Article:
Gina Haughton, assistant professor and chair of the Master of Arts in Teaching program (Madison region) at Stritch, deeply understands that essential fact, both as a student in Stritch’s doctoral program and especially as a teacher and advisor to future K-12 teachers.
“I teach adults who are in a classroom, often times without windows, for four hours at night after a long day of work,” she said. “You have to keep them engaged, and I use humor to do so. I tell my students that, ‘This class is four hours long, but if I do my job, it will feel like an hour and a half.’
Haughton’s philosophy underscores one of Jonas’ essential points: The use of humor must be intentional and strategic. It is never about being funny just for the sake of being funny
“I plan everything out,” he said. “I plan every joke out, using videos and cartoons that connect to the topic. I don’t tell jokes just to be funny or to be the center of attention – it’s to build relationships and to deepen the learning.”
Classroom connections through humor
Haughton agrees thathumor aids learning by enhancing classroom dynamics and helping to form relationships with students. For Haughton, this means including humor directly from her own life experience. This helps to humanize the teacher for the students.
“For me, humor is intentional and also very natural,” she said. “My humor is less about joke telling and more about storytelling. My life is hilarious; I should have my own reality show! So I bring in stories, mostly about my husband and his missteps in life, to help scaffold their learning, and it gives me a chance to help build a relationship with them.”
Consequently, humor also can put students at ease, which is especially helpful if the subject matter is challenging, Jonas said.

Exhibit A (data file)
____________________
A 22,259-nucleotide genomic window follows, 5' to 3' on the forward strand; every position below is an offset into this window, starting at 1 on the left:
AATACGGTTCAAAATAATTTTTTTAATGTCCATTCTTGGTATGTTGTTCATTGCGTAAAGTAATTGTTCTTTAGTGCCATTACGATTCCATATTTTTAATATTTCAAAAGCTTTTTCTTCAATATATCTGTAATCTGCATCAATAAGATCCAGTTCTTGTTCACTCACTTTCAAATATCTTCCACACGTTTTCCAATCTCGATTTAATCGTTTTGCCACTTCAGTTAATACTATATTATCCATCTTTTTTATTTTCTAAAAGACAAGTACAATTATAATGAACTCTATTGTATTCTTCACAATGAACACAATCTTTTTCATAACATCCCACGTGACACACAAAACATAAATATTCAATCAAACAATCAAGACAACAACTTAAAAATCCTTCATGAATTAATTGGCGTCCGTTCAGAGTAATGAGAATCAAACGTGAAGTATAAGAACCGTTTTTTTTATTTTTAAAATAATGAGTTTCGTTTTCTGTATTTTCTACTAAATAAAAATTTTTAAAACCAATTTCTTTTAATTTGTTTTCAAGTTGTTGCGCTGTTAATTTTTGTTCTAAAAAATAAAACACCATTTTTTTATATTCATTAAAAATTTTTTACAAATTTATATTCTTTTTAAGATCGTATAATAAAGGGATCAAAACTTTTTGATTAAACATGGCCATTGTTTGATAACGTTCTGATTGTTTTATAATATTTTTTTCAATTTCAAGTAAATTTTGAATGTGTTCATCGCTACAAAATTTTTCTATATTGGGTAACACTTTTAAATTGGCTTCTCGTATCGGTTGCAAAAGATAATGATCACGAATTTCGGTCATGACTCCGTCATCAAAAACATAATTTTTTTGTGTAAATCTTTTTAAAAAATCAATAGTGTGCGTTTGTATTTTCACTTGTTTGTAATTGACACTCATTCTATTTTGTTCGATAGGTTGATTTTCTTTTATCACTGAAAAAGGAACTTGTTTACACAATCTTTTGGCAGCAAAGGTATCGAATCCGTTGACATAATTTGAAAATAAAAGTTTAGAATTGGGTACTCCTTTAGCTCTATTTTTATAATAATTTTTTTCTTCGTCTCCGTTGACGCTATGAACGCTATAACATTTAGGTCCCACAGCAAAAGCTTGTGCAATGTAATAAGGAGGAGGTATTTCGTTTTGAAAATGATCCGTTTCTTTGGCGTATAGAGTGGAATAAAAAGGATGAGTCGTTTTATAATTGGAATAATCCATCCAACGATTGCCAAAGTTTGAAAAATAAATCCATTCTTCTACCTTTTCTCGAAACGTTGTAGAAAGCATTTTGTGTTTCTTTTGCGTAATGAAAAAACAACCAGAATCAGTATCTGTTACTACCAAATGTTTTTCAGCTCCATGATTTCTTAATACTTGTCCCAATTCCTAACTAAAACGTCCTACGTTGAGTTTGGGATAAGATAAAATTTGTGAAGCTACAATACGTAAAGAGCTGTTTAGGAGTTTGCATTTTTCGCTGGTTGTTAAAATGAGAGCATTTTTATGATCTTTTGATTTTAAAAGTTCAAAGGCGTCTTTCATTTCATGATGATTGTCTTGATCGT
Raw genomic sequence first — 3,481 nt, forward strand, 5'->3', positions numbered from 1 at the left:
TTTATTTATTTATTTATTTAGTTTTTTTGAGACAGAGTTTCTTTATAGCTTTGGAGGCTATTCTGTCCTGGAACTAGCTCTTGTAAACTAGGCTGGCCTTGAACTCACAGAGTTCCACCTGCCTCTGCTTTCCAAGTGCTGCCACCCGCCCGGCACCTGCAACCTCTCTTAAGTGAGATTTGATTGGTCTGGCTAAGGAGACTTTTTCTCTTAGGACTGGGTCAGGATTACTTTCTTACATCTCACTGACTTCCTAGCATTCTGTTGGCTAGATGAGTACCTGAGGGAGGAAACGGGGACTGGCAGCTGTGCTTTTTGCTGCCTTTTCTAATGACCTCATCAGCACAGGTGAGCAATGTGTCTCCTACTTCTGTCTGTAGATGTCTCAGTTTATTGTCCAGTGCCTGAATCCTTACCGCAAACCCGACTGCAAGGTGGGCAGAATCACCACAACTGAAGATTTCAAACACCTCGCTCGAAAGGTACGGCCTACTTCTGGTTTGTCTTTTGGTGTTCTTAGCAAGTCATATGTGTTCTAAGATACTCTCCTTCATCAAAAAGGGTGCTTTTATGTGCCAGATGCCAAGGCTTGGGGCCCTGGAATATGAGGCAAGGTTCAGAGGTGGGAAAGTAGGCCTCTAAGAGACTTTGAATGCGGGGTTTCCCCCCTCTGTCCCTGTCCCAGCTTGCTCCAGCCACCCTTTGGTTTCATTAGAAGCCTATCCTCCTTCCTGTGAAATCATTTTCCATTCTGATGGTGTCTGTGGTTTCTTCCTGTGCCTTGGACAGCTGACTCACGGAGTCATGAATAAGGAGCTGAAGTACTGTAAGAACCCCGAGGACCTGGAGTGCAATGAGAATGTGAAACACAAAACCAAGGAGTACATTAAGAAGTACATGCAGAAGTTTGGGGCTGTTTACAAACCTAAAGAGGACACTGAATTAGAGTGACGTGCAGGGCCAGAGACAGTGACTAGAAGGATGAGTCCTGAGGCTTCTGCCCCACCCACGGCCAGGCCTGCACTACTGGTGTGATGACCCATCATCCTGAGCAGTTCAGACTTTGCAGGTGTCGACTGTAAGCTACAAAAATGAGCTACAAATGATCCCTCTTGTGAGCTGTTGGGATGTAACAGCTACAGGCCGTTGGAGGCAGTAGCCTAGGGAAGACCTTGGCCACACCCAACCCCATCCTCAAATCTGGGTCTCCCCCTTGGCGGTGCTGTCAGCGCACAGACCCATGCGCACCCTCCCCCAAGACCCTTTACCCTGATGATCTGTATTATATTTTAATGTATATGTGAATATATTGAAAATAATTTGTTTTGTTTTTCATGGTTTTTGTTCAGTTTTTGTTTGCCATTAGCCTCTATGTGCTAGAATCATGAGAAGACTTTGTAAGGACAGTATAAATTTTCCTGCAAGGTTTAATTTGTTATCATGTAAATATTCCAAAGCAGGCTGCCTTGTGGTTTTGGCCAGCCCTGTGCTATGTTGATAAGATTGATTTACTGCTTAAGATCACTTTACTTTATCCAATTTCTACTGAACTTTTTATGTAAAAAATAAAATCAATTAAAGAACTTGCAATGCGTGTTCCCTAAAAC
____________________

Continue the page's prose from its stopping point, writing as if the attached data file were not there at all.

“I teach advanced statistics and students are always stressing,” he said. “Humor can help calm them down. And I don’t have to always be the one who is telling jokes; you can let them tell jokes as well.
However, Haughton points out that student engagement can occur through many techniques, and she instructs her student teachers to be true to their own personalities and teaching styles as they become teachers and have their own classrooms.
“It’s less about humor and more about what your gift is,” she said. “Not everyone is funny, and forcing the funny is not a good idea. When my students are writing their lesson plans, I encourage them to be authentic and organic.”
The role of gender in humor
A key element of authenticity is understanding how humor can be perceived differently based upon gender. Women, Jonas said, tend to be more analytical.
“The harder the joke is to get, the more they like it,” he said.
Men, on the other hand, tend to like the sillier kind of humor, a fact that Jonas can personally attest to.
“Knock-knock jokes, light bulb jokes – quick and simple jokes that get a laugh and can be remembered.”
The science of humor
Dr. Terrance Steele, professor of psychology, said that new research is emerging regarding what occurs in the brain when someone is laughing.